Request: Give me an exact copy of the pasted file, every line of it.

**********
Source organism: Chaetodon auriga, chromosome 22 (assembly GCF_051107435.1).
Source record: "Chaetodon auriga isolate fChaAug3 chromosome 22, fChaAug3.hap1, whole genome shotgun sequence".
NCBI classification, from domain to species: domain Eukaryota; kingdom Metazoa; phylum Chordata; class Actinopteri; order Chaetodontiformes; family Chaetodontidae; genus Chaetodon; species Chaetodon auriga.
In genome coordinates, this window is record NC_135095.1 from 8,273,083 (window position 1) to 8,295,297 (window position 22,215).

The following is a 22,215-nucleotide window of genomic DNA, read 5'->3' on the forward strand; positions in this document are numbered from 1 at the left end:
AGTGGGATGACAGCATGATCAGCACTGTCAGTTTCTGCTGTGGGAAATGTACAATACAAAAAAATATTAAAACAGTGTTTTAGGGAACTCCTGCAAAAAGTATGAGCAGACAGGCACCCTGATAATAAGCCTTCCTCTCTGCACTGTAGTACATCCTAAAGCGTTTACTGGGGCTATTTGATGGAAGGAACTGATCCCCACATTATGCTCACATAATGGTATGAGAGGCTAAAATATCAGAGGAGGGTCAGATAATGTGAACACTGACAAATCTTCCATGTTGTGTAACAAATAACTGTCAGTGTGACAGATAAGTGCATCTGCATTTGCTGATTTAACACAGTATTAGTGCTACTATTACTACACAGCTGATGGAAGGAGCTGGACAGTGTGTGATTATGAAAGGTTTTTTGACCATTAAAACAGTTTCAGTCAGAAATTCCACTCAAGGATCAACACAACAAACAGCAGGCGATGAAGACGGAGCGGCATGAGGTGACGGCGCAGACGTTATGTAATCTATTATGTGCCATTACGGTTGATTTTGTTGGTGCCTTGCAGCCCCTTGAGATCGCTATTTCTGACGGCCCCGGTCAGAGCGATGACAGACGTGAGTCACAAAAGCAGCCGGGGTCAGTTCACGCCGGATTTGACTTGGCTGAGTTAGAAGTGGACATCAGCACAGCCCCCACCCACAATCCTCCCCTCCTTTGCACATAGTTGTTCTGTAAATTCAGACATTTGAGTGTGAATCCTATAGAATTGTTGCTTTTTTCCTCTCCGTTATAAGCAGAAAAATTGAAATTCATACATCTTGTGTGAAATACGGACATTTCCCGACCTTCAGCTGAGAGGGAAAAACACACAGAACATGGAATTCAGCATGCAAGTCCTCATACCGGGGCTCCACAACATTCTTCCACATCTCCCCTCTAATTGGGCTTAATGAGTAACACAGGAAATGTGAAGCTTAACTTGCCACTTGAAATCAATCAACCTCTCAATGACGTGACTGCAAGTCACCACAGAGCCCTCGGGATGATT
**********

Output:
Source organism: Chaetodon auriga, chromosome 22 (assembly GCF_051107435.1).
Source record: "Chaetodon auriga isolate fChaAug3 chromosome 22, fChaAug3.hap1, whole genome shotgun sequence".
NCBI classification, from domain to species: domain Eukaryota; kingdom Metazoa; phylum Chordata; class Actinopteri; order Chaetodontiformes; family Chaetodontidae; genus Chaetodon; species Chaetodon auriga.
In genome coordinates, this window is record NC_135095.1 from 8,273,083 (window position 1) to 8,295,297 (window position 22,215).

The following is a 22,215-nucleotide window of genomic DNA, read 5'->3' on the forward strand; positions in this document are numbered from 1 at the left end:
AGTGGGATGACAGCATGATCAGCACTGTCAGTTTCTGCTGTGGGAAATGTACAATACAAAAAAATATTAAAACAGTGTTTTAGGGAACTCCTGCAAAAAGTATGAGCAGACAGGCACCCTGATAATAAGCCTTCCTCTCTGCACTGTAGTACATCCTAAAGCGTTTACTGGGGCTATTTGATGGAAGGAACTGATCCCCACATTATGCTCACATAATGGTATGAGAGGCTAAAATATCAGAGGAGGGTCAGATAATGTGAACACTGACAAATCTTCCATGTTGTGTAACAAATAACTGTCAGTGTGACAGATAAGTGCATCTGCATTTGCTGATTTAACACAGTATTAGTGCTACTATTACTACACAGCTGATGGAAGGAGCTGGACAGTGTGTGATTATGAAAGGTTTTTTGACCATTAAAACAGTTTCAGTCAGAAATTCCACTCAAGGATCAACACAACAAACAGCAGGCGATGAAGACGGAGCGGCATGAGGTGACGGCGCAGACGTTATGTAATCTATTATGTGCCATTACGGTTGATTTTGTTGGTGCCTTGCAGCCCCTTGAGATCGCTATTTCTGACGGCCCCGGTCAGAGCGATGACAGACGTGAGTCACAAAAGCAGCCGGGGTCAGTTCACGCCGGATTTGACTTGGCTGAGTTAGAAGTGGACATCAGCACAGCCCCCACCCACAATCCTCCCCTCCTTTGCACATAGTTGTTCTGTAAATTCAGACATTTGAGTGTGAATCCTATAGAATTGTTGCTTTTTTCCTCTCCGTTATAAGCAGAAAAATTGAAATTCATACATCTTGTGTGAAATACGGACATTTCCCGACCTTCAGCTGAGAGGGAAAAACACACAGAACATGGAATTCAGCATGCAAGTCCTCATACCGGGGCTCCACAACATTCTTCCACATCTCCCCTCTAATTGGGCTTAATGAGTAACACAGGAAATGTGAAGCTTAACTTGCCACTTGAAATCAATCAACCTCTCAATGACGTGACTGCAAGTCACCACAGAGCCCTCGGGATGATT